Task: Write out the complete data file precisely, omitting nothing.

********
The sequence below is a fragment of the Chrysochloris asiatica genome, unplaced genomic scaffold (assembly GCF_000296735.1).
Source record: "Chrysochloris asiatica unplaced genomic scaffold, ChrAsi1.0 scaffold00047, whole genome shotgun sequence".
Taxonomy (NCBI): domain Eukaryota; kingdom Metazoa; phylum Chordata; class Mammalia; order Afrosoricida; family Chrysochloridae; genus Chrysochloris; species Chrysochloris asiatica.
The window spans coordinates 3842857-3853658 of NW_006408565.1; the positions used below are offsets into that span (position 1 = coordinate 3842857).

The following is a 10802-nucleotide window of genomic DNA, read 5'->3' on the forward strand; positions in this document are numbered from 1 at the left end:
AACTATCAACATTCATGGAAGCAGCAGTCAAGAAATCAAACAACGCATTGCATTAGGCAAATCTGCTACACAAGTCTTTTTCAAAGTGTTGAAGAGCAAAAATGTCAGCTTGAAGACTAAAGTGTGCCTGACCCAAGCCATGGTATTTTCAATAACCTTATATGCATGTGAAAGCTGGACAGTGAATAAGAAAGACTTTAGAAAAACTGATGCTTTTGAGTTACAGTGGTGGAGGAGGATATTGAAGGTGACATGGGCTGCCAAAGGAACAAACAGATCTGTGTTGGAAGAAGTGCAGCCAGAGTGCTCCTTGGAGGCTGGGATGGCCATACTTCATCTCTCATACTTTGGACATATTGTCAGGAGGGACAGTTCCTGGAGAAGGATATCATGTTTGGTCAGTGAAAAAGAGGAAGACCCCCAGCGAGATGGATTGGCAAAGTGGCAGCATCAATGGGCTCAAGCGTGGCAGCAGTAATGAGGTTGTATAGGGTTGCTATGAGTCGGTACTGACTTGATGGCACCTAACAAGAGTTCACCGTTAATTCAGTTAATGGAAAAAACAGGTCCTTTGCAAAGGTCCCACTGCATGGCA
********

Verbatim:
The sequence below is a fragment of the Chrysochloris asiatica genome, unplaced genomic scaffold (assembly GCF_000296735.1).
Source record: "Chrysochloris asiatica unplaced genomic scaffold, ChrAsi1.0 scaffold00047, whole genome shotgun sequence".
Taxonomy (NCBI): domain Eukaryota; kingdom Metazoa; phylum Chordata; class Mammalia; order Afrosoricida; family Chrysochloridae; genus Chrysochloris; species Chrysochloris asiatica.
The window spans coordinates 3842857-3853658 of NW_006408565.1; the positions used below are offsets into that span (position 1 = coordinate 3842857).

The following is a 10802-nucleotide window of genomic DNA, read 5'->3' on the forward strand; positions in this document are numbered from 1 at the left end:
AACTATCAACATTCATGGAAGCAGCAGTCAAGAAATCAAACAACGCATTGCATTAGGCAAATCTGCTACACAAGTCTTTTTCAAAGTGTTGAAGAGCAAAAATGTCAGCTTGAAGACTAAAGTGTGCCTGACCCAAGCCATGGTATTTTCAATAACCTTATATGCATGTGAAAGCTGGACAGTGAATAAGAAAGACTTTAGAAAAACTGATGCTTTTGAGTTACAGTGGTGGAGGAGGATATTGAAGGTGACATGGGCTGCCAAAGGAACAAACAGATCTGTGTTGGAAGAAGTGCAGCCAGAGTGCTCCTTGGAGGCTGGGATGGCCATACTTCATCTCTCATACTTTGGACATATTGTCAGGAGGGACAGTTCCTGGAGAAGGATATCATGTTTGGTCAGTGAAAAAGAGGAAGACCCCCAGCGAGATGGATTGGCAAAGTGGCAGCATCAATGGGCTCAAGCGTGGCAGCAGTAATGAGGTTGTATAGGGTTGCTATGAGTCGGTACTGACTTGATGGCACCTAACAAGAGTTCACCGTTAATTCAGTTAATGGAAAAAACAGGTCCTTTGCAAAGGTCCCACTGCATGGCA